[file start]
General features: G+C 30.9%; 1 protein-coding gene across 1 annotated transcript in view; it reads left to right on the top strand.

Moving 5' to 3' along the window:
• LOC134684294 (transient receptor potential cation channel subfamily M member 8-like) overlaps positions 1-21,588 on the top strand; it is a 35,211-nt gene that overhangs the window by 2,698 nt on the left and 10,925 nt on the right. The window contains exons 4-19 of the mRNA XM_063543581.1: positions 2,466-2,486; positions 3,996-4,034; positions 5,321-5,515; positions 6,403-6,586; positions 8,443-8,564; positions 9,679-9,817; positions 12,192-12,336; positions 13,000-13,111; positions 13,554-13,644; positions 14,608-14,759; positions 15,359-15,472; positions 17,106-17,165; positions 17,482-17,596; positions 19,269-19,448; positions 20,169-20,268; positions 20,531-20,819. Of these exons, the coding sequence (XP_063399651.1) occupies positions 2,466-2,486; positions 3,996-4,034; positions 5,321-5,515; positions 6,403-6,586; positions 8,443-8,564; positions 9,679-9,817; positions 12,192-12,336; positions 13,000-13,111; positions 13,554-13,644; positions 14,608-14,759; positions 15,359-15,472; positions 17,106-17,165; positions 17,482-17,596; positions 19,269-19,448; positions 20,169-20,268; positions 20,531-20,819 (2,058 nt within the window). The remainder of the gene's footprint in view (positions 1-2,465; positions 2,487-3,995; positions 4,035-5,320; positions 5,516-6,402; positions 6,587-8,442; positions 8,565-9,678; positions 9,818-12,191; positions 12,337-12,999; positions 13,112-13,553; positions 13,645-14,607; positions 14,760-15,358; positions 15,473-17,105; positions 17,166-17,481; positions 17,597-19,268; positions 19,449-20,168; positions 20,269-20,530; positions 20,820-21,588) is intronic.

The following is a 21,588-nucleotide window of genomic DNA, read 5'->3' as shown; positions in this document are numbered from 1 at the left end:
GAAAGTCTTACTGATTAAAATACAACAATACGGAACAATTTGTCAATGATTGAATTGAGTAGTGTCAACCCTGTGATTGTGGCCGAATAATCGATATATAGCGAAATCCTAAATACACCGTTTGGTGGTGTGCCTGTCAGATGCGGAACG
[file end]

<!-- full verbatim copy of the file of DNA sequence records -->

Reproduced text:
General features: G+C 30.9%; 1 protein-coding gene across 1 annotated transcript in view; it reads left to right on the top strand.

Moving 5' to 3' along the window:
• LOC134684294 (transient receptor potential cation channel subfamily M member 8-like) overlaps positions 1-21,588 on the top strand; it is a 35,211-nt gene that overhangs the window by 2,698 nt on the left and 10,925 nt on the right. The window contains exons 4-19 of the mRNA XM_063543581.1: positions 2,466-2,486; positions 3,996-4,034; positions 5,321-5,515; positions 6,403-6,586; positions 8,443-8,564; positions 9,679-9,817; positions 12,192-12,336; positions 13,000-13,111; positions 13,554-13,644; positions 14,608-14,759; positions 15,359-15,472; positions 17,106-17,165; positions 17,482-17,596; positions 19,269-19,448; positions 20,169-20,268; positions 20,531-20,819. Of these exons, the coding sequence (XP_063399651.1) occupies positions 2,466-2,486; positions 3,996-4,034; positions 5,321-5,515; positions 6,403-6,586; positions 8,443-8,564; positions 9,679-9,817; positions 12,192-12,336; positions 13,000-13,111; positions 13,554-13,644; positions 14,608-14,759; positions 15,359-15,472; positions 17,106-17,165; positions 17,482-17,596; positions 19,269-19,448; positions 20,169-20,268; positions 20,531-20,819 (2,058 nt within the window). The remainder of the gene's footprint in view (positions 1-2,465; positions 2,487-3,995; positions 4,035-5,320; positions 5,516-6,402; positions 6,587-8,442; positions 8,565-9,678; positions 9,818-12,191; positions 12,337-12,999; positions 13,112-13,553; positions 13,645-14,607; positions 14,760-15,358; positions 15,473-17,105; positions 17,166-17,481; positions 17,597-19,268; positions 19,449-20,168; positions 20,269-20,530; positions 20,820-21,588) is intronic.

The following is a 21,588-nucleotide window of genomic DNA, read 5'->3' as shown; positions in this document are numbered from 1 at the left end:
GAAAGTCTTACTGATTAAAATACAACAATACGGAACAATTTGTCAATGATTGAATTGAGTAGTGTCAACCCTGTGATTGTGGCCGAATAATCGATATATAGCGAAATCCTAAATACACCGTTTGGTGGTGTGCCTGTCAGATGCGGAACG